Inspired by our archival colleagues at Duke University Libraries’ Rubenstein Library Test Kitchen blog series (among other delicious historic cooking blogs, such as Cooking in the Archives), the Archives & Special Collections team decided to try our hand(s) at making (and eating) some of the recipes we have in our collections.
For our first recipe, I picked Misses Sadie and Minnie Scofield’s “Ice Box Pudding #1,” from The Davidson Cook Book compiled for the Davidson Civic Club circa 1928 (the same cookbook that includes a recipe for “Roasting a Husband”). The title page states that “The object of this book is to assist the good housewives to preserve, to the future generation, the many excellent and matchless recipes of the Davidson ladies.”
I’ll admit it – I wanted to try an easier recipe for this first go, which is part of the appeal of Ice Box Pudding. Another appeal was digging into the Misses Scofield, who appear to have been citizens of some note in the Davidson community of the late 1800s and early 1900s.
John N. Scofield, the grandfather of Sadie (1873-1956) and Minnie (1878-1958), came to Davidson in 1857 as the contractor for the first Chambers Building (Old Chambers). Their grandmother ran a boardinghouse in town beginning in the late 1860s; her most famous boarder was Woodrow Wilson. Minnie and Sadie’s father, Stephen Charles “Skit” Scofield ran a popular store on the corner of Main and Depot streets, which the family home was attached to. After “Mr. Skit’s” death in 1917, the Misses Scofield opened a tea-room in the storefront.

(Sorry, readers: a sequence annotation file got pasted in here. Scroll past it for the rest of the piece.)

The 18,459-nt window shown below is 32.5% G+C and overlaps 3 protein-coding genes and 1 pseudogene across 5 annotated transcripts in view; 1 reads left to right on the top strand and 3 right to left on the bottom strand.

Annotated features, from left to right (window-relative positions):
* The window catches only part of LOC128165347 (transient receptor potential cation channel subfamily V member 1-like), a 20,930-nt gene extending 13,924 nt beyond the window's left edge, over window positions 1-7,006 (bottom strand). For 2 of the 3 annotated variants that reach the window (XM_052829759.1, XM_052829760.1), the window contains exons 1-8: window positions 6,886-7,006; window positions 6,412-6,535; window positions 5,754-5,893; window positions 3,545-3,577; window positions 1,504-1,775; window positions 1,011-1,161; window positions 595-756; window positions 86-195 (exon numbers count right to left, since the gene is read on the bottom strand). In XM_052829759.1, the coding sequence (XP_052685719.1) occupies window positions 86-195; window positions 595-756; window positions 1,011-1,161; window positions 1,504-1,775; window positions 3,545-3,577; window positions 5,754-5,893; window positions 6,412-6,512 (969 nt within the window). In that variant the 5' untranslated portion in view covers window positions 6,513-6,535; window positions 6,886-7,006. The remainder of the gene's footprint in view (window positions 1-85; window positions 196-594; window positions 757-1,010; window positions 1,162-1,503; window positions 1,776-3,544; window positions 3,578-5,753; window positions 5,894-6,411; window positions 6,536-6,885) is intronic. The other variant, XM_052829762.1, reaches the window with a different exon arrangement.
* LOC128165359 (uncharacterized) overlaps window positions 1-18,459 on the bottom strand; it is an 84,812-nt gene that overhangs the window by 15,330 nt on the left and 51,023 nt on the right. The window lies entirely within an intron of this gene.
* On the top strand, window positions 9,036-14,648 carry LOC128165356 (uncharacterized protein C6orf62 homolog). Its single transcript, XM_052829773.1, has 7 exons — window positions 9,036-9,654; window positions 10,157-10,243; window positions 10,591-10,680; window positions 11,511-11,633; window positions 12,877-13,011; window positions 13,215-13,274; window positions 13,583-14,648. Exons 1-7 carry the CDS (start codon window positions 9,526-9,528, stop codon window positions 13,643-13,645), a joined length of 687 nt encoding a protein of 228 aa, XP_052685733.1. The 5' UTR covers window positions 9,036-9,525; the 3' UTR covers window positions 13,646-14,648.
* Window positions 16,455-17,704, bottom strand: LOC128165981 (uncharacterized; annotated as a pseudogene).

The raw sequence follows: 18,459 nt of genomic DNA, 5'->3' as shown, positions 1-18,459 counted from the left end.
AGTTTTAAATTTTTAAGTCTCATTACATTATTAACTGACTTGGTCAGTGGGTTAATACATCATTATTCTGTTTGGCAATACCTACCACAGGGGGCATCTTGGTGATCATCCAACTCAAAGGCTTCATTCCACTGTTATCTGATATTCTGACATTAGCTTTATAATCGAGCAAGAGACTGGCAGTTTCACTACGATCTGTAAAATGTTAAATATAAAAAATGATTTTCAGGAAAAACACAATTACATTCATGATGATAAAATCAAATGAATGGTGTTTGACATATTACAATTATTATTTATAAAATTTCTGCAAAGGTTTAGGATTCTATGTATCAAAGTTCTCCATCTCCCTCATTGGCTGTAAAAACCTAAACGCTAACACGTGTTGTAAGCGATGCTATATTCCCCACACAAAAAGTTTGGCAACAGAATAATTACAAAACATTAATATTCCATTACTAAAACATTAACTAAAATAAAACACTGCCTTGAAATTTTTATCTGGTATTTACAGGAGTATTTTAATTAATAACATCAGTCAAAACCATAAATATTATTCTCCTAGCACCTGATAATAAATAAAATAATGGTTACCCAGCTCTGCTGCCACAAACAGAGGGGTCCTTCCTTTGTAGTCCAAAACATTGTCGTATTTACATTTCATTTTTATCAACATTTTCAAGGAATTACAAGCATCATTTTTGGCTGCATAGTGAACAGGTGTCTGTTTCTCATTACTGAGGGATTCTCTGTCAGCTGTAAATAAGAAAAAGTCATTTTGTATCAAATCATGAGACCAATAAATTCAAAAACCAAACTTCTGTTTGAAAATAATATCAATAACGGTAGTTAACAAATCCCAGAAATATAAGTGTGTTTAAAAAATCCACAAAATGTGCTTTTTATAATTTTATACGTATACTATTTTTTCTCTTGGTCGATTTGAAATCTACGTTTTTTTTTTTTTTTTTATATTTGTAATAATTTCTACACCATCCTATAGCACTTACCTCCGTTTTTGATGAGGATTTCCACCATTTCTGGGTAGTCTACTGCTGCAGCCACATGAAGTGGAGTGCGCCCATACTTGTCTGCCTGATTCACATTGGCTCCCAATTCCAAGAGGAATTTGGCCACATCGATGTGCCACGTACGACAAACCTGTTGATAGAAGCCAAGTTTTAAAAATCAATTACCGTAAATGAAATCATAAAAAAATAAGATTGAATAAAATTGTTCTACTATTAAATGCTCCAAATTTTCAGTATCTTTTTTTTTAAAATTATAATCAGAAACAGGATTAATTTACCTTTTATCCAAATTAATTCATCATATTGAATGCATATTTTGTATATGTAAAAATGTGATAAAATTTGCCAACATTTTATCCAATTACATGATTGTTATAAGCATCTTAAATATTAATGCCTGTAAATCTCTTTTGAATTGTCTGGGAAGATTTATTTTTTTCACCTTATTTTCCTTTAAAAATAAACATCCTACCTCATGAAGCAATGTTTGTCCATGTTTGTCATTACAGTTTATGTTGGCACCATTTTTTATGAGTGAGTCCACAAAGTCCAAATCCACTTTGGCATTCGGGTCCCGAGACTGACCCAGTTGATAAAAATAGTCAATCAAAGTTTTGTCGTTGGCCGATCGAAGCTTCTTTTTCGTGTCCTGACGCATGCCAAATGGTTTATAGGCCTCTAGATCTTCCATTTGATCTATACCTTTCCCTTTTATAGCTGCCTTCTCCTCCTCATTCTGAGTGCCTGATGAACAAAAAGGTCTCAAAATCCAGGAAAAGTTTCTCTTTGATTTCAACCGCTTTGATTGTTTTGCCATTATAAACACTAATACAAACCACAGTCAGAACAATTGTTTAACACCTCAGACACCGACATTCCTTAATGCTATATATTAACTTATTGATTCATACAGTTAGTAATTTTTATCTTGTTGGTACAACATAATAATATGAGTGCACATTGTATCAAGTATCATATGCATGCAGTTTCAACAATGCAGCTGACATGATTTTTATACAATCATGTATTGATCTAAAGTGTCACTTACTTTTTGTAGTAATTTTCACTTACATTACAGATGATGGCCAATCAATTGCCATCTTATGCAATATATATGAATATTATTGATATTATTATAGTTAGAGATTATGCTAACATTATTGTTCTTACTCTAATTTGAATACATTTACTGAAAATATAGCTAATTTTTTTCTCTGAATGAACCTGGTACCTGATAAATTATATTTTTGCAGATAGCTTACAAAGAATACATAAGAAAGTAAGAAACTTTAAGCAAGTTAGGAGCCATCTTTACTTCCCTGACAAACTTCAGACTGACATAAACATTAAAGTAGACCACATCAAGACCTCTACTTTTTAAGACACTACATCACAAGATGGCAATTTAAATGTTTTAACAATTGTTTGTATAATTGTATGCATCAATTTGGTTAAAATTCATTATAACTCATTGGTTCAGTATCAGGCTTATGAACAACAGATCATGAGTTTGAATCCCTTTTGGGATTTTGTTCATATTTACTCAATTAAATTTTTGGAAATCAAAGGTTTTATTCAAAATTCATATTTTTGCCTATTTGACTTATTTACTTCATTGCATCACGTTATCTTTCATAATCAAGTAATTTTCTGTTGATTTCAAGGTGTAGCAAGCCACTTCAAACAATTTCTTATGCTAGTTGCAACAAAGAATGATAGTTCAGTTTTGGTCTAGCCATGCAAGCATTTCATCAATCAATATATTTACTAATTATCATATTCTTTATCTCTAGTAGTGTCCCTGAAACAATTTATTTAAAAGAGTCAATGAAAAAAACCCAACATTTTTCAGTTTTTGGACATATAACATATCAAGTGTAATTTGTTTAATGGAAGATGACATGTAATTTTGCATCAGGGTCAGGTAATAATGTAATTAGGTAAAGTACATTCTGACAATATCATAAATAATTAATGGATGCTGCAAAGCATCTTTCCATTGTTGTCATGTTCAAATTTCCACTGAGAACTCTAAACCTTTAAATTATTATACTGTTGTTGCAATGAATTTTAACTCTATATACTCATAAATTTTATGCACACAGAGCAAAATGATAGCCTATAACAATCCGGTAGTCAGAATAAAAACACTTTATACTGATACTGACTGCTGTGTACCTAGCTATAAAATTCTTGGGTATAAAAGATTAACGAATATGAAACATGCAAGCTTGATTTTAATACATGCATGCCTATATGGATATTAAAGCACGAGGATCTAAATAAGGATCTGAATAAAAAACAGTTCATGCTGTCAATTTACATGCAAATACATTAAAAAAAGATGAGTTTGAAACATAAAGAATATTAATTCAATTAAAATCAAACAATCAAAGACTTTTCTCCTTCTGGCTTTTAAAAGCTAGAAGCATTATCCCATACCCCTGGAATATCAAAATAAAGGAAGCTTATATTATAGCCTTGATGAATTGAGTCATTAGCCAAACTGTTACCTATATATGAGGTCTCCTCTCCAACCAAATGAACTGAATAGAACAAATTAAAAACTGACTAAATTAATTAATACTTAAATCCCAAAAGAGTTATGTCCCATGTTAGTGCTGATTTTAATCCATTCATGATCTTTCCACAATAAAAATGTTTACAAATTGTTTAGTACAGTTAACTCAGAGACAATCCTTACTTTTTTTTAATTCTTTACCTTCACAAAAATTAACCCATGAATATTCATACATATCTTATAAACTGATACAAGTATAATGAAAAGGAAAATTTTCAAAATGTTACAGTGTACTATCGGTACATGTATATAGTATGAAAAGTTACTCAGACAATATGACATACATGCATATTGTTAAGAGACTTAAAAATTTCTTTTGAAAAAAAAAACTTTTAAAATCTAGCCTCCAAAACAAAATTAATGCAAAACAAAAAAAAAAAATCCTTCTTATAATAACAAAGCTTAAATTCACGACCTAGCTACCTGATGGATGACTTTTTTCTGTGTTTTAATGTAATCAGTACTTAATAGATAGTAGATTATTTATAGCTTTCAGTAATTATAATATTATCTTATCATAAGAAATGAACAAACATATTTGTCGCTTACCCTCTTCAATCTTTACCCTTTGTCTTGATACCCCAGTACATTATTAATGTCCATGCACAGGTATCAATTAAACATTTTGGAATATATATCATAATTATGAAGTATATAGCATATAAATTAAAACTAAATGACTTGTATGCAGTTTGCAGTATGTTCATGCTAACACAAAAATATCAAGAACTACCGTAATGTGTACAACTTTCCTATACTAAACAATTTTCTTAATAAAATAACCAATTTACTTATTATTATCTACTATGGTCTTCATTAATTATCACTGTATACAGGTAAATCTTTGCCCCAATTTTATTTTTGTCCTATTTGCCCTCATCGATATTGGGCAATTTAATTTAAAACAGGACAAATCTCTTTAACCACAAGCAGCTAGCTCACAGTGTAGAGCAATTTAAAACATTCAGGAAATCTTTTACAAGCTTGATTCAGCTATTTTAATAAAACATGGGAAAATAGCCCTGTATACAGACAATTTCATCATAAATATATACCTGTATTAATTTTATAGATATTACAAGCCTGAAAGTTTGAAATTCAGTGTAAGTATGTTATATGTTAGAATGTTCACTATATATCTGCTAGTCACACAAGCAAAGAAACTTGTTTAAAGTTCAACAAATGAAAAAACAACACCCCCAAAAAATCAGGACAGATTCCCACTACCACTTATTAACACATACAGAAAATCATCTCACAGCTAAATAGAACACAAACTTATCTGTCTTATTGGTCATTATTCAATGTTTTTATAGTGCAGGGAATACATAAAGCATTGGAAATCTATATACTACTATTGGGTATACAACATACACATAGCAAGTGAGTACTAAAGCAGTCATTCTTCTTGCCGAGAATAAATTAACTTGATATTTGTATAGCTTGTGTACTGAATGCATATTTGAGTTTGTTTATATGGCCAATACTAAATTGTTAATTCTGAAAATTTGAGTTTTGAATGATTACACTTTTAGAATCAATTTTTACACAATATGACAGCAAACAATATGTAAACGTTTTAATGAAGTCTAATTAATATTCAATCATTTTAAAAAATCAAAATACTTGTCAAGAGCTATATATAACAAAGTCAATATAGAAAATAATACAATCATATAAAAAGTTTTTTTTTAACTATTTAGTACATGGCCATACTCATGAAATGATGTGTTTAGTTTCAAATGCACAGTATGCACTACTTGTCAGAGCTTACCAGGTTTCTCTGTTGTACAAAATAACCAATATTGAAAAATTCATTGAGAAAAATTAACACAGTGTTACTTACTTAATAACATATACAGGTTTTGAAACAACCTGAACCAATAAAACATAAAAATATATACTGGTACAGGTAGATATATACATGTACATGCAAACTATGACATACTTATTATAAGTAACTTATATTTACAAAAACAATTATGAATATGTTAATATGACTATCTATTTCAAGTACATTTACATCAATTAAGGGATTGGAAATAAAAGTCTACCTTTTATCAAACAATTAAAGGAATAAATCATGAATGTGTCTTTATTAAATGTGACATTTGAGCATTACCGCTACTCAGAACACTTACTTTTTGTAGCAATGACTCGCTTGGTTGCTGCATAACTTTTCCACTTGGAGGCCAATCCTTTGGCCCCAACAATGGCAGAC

Mary Beaty’s Davidson: A History of the Town from 1835 until 1937 includes this colorful description of Minnie and Sadie Scofield: “They were wonderful cooks. Generations of students waxed fat at their tea room… In their later years they often sat in the empty store building, enjoying the unparalleled view its windows gave them of Davidson life as it passed by from any of four directions. They would rock and fan and comment on passerby (Miss Sadie sweetly, Miss Minnie venomously), and what they did not know about the town was not worth knowing. They and their home were institutions, a link with the Davidson now a century in the past.”
I’ll fully admit that I’m not a very experienced cook, but I actually thought that the Scofields’ recipe for Ice Box Pudding was easy to follow and barely took any time at all!
I wasn’t sure how much a “cake” of bakers chocolate actually is, so I estimated that it was roughly a full-sized bar but bought extra chocolate just in case – one milk and one dark chocolate (Ghirardelli). I ended up using both, and doubling the rest of the ingredients, because I wasn’t sure if I was making enough pudding to fully cover the ladyfingers. I also added a splash of milk and a half pat of butter partway through the melting process, to thin out the chocolate mixture a bit while keeping it creamy. This resulted in what is probably a thicker pudding layer than the Scofield sisters would have turned out (although I didn’t hear any complaints from my coworkers after their taste-test!). Store-bought ladyfingers (Forno Bonomi) make up the base, and I put the pudding in the freezer for 12 hours instead of the fridge for 24. While this did stray from the historical recipe a bit, hopefully it remained close enough to the spirit of the 1928 Ice Box Pudding.
Overall, our first foray into archival cooking was a success – I’m excited to try out more (and possibly more complicated) recipes in the months to come!